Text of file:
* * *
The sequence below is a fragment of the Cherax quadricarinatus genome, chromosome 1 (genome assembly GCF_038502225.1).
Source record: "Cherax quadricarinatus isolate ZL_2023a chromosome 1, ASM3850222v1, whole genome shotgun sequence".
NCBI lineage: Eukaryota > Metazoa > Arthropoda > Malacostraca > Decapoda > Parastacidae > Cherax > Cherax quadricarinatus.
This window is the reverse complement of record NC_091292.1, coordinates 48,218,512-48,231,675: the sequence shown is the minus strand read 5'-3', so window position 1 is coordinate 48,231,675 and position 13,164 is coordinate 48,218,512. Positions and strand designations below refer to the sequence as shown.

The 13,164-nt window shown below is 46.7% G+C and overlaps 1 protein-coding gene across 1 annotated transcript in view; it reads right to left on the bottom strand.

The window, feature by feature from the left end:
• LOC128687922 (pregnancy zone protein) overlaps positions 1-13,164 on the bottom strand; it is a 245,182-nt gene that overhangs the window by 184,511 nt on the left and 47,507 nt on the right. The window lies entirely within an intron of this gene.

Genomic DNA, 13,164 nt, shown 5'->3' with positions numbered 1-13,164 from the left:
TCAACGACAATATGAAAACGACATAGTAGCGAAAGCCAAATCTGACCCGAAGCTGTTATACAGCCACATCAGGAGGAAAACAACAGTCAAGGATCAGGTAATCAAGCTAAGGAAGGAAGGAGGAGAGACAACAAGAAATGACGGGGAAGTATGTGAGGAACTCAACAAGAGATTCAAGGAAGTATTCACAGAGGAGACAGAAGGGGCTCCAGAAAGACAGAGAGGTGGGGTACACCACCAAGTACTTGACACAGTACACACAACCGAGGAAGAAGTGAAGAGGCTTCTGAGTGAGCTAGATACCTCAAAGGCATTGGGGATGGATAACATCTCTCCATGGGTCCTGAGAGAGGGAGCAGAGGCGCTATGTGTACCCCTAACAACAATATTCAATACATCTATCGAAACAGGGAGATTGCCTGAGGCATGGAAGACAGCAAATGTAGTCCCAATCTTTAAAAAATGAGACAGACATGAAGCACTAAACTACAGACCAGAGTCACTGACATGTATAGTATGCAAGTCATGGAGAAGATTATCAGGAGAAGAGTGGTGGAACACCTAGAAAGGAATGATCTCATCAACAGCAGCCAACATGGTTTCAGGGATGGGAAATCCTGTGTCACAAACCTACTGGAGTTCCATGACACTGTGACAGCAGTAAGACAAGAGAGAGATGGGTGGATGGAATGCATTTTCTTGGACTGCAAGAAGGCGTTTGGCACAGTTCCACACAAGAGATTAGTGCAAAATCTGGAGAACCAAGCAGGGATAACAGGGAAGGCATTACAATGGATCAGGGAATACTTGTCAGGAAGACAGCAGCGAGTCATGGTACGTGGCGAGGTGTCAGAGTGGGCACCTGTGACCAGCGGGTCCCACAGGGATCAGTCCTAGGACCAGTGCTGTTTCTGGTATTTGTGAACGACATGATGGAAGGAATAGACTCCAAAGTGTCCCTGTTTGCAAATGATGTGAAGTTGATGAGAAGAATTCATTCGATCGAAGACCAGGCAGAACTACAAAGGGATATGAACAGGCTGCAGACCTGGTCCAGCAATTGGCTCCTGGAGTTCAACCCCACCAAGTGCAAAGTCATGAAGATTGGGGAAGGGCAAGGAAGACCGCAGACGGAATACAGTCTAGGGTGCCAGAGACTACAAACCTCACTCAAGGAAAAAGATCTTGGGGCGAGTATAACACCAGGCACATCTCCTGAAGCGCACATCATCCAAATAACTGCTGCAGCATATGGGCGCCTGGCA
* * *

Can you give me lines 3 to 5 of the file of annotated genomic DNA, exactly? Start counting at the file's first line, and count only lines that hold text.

NCBI lineage: Eukaryota > Metazoa > Arthropoda > Malacostraca > Decapoda > Parastacidae > Cherax > Cherax quadricarinatus.
This window is the reverse complement of record NC_091292.1, coordinates 48,218,512-48,231,675: the sequence shown is the minus strand read 5'-3', so window position 1 is coordinate 48,231,675 and position 13,164 is coordinate 48,218,512. Positions and strand designations below refer to the sequence as shown.

The 13,164-nt window shown below is 46.7% G+C and overlaps 1 protein-coding gene across 1 annotated transcript in view; it reads right to left on the bottom strand.